For the question What all has intrinsic spin? it was answered that

Spin is a number that tells you how the state of the object transforms under rotations.

How I imagine such rotations for photons and for electrons?

  • $\begingroup$ Imagine rotating the laboratory apparatus rather than the system (in this case, a particle) being observed. This is a “passive rotation” rather than an “active rotation”. They are equivalent. $\endgroup$ – G. Smith Jul 1 at 5:13
  • $\begingroup$ @G.Smith To 90° or 180° and in which direction(s)? $\endgroup$ – HolgerFiedler Jul 1 at 5:21
  • $\begingroup$ If the system has a particular spin, it will transform in a particular way under a rotation by any angle on any direction. The details are called the representation theory of the rotation group. The simplest rotation to consider is a 360-degree complete rotation around any axis. For systems with half-integral spin, this is not the same as no rotation! $\endgroup$ – G. Smith Jul 1 at 5:37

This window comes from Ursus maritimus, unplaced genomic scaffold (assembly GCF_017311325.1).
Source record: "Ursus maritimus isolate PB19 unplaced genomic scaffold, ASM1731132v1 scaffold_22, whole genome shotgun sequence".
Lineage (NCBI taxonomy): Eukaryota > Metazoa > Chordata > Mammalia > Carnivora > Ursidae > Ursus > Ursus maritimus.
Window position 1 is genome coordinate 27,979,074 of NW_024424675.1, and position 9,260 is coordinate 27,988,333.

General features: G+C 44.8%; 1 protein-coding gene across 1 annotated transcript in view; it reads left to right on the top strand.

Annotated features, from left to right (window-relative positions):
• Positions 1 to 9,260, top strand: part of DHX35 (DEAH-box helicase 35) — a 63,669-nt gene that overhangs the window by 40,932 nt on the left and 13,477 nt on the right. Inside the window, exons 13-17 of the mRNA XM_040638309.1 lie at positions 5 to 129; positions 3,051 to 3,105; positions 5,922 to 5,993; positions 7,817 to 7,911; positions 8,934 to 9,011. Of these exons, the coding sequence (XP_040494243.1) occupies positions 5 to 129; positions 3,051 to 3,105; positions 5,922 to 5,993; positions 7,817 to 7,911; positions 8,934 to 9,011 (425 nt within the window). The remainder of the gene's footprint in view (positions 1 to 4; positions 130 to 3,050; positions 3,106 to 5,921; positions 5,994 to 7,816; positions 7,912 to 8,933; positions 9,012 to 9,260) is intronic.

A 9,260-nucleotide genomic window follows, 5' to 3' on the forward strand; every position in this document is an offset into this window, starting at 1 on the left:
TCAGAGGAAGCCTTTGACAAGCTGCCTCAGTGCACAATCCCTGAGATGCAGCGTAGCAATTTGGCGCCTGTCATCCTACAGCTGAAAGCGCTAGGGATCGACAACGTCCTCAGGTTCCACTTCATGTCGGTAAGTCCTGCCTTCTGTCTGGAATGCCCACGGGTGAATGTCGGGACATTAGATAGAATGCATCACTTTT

• $\begingroup$ @G.Smith ... and only for special angles (180°, 360°) the state will be the same as the previous state. I guess the direction of rotation does not matter. $\endgroup$ – HolgerFiedler Jul 1 at 5:44
  • $\begingroup$ The direction doesn’t matter if you can treat space as isotopic. But if there are external fields affecting the system, though, you can’t do that. $\endgroup$ – G. Smith Jul 1 at 5:48

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